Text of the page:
Can You Afford an EHR?

Despite $20 billion in EMR implementation incentives offered by the 2009 American Recovery and Reinvestment Act, there’s still a problem when it comes to calculating return on investment in health care IT, according to a recent Computerworld article. First, many health care providers have a hard time generating the upfront capital required to invest in an EHR in the first place. Second, any cost savings from the implementation of an EMR often don’t go to the owner of the technology but to another player in the health care system, such as insurers. That being the case, is an EMR really worth it? Certainly, in the sense that EMRs can save health care providers money — if they’re implemented and used properly. Key to doing so, however, is implementing an EMR that works with your processes, and training staff to use it properly. Future changes in the health care system could also make EMRs more cost-effective. For example, according to the Computerworld article, as the government moves toward a reimbursement model that pushes the cost of treating problems caused by poor care back onto the providers, EMRs could become more cost-effective. For now, however, it’s essential to ensure that your EMR works for you — which means making sure you have the recommendations of your IT provider before you implement, and the cooperation of your staff during implementation and use. Related articles : Health care IT isn’t living up to the hype Despite $20 billion in EMR implementation incentives offered by the 2009 American Recovery and Reinvestment Act, there’s still a problem when it comes to calculating return on investment in health care IT, according to a recent Computerworld article.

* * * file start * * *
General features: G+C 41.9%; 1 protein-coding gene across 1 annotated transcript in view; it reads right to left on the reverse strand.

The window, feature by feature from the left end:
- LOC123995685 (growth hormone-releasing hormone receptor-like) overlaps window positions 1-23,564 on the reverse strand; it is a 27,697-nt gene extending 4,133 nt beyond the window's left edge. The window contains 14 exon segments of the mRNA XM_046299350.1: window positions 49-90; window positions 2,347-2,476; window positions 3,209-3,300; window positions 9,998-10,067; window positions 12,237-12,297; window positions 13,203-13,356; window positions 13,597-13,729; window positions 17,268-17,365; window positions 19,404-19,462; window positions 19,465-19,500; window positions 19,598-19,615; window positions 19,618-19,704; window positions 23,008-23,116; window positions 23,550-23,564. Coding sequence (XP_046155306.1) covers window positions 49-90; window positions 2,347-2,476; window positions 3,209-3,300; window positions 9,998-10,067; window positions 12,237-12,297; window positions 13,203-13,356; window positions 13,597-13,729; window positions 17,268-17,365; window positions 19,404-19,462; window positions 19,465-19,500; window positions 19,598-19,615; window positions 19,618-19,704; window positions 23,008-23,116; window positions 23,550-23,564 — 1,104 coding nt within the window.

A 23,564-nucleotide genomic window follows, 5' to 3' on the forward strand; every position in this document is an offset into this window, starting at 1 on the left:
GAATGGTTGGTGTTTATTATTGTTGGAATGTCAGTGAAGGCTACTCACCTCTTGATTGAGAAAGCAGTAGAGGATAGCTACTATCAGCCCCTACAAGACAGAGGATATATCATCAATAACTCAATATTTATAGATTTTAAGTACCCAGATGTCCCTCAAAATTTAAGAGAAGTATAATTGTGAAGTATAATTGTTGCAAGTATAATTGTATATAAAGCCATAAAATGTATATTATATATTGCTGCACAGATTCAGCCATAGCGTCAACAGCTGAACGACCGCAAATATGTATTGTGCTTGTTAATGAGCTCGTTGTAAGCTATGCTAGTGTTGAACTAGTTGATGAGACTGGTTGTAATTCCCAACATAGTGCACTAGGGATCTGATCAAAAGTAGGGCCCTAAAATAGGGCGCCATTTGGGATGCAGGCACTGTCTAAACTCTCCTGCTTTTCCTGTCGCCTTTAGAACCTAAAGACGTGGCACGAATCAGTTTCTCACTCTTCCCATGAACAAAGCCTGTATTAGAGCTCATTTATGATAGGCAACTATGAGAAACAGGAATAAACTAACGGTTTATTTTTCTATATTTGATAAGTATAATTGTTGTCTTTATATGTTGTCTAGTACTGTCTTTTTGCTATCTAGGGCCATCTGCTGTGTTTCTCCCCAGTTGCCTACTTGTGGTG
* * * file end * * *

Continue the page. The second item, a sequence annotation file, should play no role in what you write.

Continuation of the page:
First, many health care providers have a hard time generating the upfront capital required to invest in an EHR in the first place.

Second, any cost savings from the implementation of an EMR often don’t go to the owner of the technology but to another player in the health care system, such as insurers.

That being the case, is an EMR really worth it?

Certainly, in the sense that EMRs can save health care providers moneyif they’re implemented and used properly. Key to doing so, however, is implementing an EMR that works with your processes, and training staff to use it properly.

Future changes in the health care system could also make EMRs more cost-effective. For example, according to the Computerworld article, as the government moves toward a reimbursement model that pushes the cost of treating problems caused by poor care back onto the providers, EMRs could become more cost-effective.

For now, however, it’s essential to ensure that your EMR works for youwhich means making sure you have the recommendations of your IT provider before you implement, and the cooperation of your staff during implementation and use.

Related articles: Health care IT isn’t living up to the hype

Published with permission from TechAdvisory.org. Source.